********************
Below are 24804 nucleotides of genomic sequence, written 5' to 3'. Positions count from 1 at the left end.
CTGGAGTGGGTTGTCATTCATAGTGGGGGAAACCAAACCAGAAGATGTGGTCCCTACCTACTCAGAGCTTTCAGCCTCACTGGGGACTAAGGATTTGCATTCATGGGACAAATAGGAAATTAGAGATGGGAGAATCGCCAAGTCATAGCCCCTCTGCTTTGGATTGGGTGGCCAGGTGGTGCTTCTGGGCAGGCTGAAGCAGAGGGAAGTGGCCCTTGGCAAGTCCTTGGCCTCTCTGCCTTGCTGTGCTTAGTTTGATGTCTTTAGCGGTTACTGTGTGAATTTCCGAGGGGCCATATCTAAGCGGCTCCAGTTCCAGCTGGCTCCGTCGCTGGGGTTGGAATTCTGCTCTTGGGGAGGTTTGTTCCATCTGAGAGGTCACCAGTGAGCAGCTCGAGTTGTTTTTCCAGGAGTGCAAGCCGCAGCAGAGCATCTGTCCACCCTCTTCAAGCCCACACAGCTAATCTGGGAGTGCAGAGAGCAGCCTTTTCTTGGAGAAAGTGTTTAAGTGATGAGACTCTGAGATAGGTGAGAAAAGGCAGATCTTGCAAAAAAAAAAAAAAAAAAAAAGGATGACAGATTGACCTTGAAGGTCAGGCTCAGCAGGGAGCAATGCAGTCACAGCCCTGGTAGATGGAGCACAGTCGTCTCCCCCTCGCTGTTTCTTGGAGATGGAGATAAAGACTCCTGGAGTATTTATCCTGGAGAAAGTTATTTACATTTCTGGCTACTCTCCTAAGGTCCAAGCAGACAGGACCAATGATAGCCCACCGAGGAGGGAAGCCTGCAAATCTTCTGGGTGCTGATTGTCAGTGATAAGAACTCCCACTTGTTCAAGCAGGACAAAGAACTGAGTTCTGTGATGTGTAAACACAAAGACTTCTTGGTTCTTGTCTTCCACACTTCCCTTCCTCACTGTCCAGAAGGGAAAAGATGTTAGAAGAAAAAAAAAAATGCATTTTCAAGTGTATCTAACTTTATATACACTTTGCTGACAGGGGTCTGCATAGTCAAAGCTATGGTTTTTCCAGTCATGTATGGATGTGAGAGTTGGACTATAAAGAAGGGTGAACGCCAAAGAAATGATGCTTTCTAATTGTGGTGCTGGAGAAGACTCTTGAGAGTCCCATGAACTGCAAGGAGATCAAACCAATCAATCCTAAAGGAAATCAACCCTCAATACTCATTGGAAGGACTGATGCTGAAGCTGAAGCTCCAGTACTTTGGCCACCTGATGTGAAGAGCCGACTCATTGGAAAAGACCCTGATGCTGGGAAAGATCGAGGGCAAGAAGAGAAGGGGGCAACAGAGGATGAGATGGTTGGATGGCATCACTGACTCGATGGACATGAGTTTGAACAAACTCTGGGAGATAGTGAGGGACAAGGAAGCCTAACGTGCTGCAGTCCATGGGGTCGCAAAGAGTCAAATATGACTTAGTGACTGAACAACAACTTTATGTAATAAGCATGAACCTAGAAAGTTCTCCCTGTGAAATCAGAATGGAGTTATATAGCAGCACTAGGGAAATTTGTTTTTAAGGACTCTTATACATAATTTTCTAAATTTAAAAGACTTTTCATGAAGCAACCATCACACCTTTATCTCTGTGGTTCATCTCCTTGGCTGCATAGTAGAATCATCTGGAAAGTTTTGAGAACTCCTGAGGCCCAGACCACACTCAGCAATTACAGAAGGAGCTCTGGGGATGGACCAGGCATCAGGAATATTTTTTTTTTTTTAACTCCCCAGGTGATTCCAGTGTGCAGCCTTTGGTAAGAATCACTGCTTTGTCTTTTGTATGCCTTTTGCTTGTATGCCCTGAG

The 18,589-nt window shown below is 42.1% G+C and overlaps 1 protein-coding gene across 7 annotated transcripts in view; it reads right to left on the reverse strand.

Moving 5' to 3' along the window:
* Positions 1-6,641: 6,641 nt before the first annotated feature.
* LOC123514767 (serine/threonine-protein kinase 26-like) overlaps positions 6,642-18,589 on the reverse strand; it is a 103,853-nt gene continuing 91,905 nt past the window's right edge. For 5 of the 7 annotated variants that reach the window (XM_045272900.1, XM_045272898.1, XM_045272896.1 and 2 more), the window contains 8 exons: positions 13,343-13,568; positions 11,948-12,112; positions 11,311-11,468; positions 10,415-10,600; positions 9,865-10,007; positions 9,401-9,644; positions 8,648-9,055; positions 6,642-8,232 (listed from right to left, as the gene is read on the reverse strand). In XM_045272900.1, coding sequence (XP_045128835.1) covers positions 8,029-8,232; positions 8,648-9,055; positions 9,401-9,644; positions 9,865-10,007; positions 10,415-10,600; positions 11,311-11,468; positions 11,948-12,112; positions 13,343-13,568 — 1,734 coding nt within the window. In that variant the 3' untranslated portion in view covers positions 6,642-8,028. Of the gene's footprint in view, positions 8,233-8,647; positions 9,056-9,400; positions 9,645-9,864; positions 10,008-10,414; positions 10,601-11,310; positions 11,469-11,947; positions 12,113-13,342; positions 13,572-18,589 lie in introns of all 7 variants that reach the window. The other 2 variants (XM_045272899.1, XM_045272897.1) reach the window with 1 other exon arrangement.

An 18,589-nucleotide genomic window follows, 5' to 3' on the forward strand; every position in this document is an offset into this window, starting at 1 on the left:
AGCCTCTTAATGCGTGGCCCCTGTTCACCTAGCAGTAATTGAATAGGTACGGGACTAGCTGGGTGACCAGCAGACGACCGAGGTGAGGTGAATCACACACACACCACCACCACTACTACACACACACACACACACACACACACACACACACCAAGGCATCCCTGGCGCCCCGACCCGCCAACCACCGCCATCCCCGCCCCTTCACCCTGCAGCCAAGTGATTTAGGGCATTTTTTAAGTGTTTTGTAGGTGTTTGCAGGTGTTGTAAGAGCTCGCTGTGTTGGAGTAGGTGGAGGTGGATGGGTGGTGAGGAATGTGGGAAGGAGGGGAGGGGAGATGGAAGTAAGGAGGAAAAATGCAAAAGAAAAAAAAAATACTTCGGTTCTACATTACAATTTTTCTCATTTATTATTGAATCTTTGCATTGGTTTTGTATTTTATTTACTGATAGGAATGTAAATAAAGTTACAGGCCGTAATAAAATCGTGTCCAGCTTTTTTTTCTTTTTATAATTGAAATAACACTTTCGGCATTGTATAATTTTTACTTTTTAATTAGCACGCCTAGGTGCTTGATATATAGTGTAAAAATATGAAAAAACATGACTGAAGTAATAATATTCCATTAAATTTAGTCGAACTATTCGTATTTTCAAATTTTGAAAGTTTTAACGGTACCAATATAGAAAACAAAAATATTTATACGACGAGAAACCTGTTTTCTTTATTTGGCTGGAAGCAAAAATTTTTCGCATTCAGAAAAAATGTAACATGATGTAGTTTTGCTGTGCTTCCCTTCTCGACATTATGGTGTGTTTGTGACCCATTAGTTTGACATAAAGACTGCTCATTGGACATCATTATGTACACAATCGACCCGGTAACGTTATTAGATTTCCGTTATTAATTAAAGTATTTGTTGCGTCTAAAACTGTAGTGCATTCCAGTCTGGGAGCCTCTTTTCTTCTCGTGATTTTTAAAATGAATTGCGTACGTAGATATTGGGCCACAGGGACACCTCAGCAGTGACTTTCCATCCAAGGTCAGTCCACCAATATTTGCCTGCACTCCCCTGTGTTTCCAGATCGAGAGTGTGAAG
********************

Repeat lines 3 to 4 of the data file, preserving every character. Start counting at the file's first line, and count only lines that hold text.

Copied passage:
The 18,589-nt window shown below is 42.1% G+C and overlaps 1 protein-coding gene across 7 annotated transcripts in view; it reads right to left on the reverse strand.

Moving 5' to 3' along the window: